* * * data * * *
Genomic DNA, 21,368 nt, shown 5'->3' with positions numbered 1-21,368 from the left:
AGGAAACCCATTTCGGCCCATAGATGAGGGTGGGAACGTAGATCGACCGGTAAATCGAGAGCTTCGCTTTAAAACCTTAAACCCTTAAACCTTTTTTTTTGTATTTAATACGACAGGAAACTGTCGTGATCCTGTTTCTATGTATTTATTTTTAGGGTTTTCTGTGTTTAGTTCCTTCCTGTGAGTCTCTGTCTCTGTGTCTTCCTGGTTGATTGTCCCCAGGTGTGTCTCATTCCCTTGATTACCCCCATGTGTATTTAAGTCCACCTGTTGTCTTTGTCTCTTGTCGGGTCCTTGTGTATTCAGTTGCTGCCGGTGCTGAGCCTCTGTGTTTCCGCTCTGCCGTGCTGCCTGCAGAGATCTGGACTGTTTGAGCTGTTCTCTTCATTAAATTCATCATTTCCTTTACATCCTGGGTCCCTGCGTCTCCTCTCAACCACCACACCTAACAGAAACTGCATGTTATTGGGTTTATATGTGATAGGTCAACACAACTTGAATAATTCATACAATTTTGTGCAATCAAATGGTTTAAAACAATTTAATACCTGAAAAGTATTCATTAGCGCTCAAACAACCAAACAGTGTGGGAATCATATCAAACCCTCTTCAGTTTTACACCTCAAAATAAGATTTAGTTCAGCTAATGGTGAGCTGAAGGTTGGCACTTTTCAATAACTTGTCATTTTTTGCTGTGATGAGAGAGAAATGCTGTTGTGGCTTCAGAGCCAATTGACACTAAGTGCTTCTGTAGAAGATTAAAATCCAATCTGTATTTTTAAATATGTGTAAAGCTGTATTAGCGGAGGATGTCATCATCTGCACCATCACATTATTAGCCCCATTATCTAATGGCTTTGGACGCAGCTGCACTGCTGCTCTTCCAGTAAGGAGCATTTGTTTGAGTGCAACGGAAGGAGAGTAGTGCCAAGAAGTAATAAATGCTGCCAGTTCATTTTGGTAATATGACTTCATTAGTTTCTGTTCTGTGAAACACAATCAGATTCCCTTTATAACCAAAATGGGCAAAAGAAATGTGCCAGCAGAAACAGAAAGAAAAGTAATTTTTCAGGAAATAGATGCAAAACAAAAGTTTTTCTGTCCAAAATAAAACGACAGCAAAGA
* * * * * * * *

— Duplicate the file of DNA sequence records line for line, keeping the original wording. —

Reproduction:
Genomic DNA, 21,368 nt, shown 5'->3' with positions numbered 1-21,368 from the left:
AGGAAACCCATTTCGGCCCATAGATGAGGGTGGGAACGTAGATCGACCGGTAAATCGAGAGCTTCGCTTTAAAACCTTAAACCCTTAAACCTTTTTTTTTGTATTTAATACGACAGGAAACTGTCGTGATCCTGTTTCTATGTATTTATTTTTAGGGTTTTCTGTGTTTAGTTCCTTCCTGTGAGTCTCTGTCTCTGTGTCTTCCTGGTTGATTGTCCCCAGGTGTGTCTCATTCCCTTGATTACCCCCATGTGTATTTAAGTCCACCTGTTGTCTTTGTCTCTTGTCGGGTCCTTGTGTATTCAGTTGCTGCCGGTGCTGAGCCTCTGTGTTTCCGCTCTGCCGTGCTGCCTGCAGAGATCTGGACTGTTTGAGCTGTTCTCTTCATTAAATTCATCATTTCCTTTACATCCTGGGTCCCTGCGTCTCCTCTCAACCACCACACCTAACAGAAACTGCATGTTATTGGGTTTATATGTGATAGGTCAACACAACTTGAATAATTCATACAATTTTGTGCAATCAAATGGTTTAAAACAATTTAATACCTGAAAAGTATTCATTAGCGCTCAAACAACCAAACAGTGTGGGAATCATATCAAACCCTCTTCAGTTTTACACCTCAAAATAAGATTTAGTTCAGCTAATGGTGAGCTGAAGGTTGGCACTTTTCAATAACTTGTCATTTTTTGCTGTGATGAGAGAGAAATGCTGTTGTGGCTTCAGAGCCAATTGACACTAAGTGCTTCTGTAGAAGATTAAAATCCAATCTGTATTTTTAAATATGTGTAAAGCTGTATTAGCGGAGGATGTCATCATCTGCACCATCACATTATTAGCCCCATTATCTAATGGCTTTGGACGCAGCTGCACTGCTGCTCTTCCAGTAAGGAGCATTTGTTTGAGTGCAACGGAAGGAGAGTAGTGCCAAGAAGTAATAAATGCTGCCAGTTCATTTTGGTAATATGACTTCATTAGTTTCTGTTCTGTGAAACACAATCAGATTCCCTTTATAACCAAAATGGGCAAAAGAAATGTGCCAGCAGAAACAGAAAGAAAAGTAATTTTTCAGGAAATAGATGCAAAACAAAAGTTTTTCTGTCCAAAATAAAACGACAGCAAAGA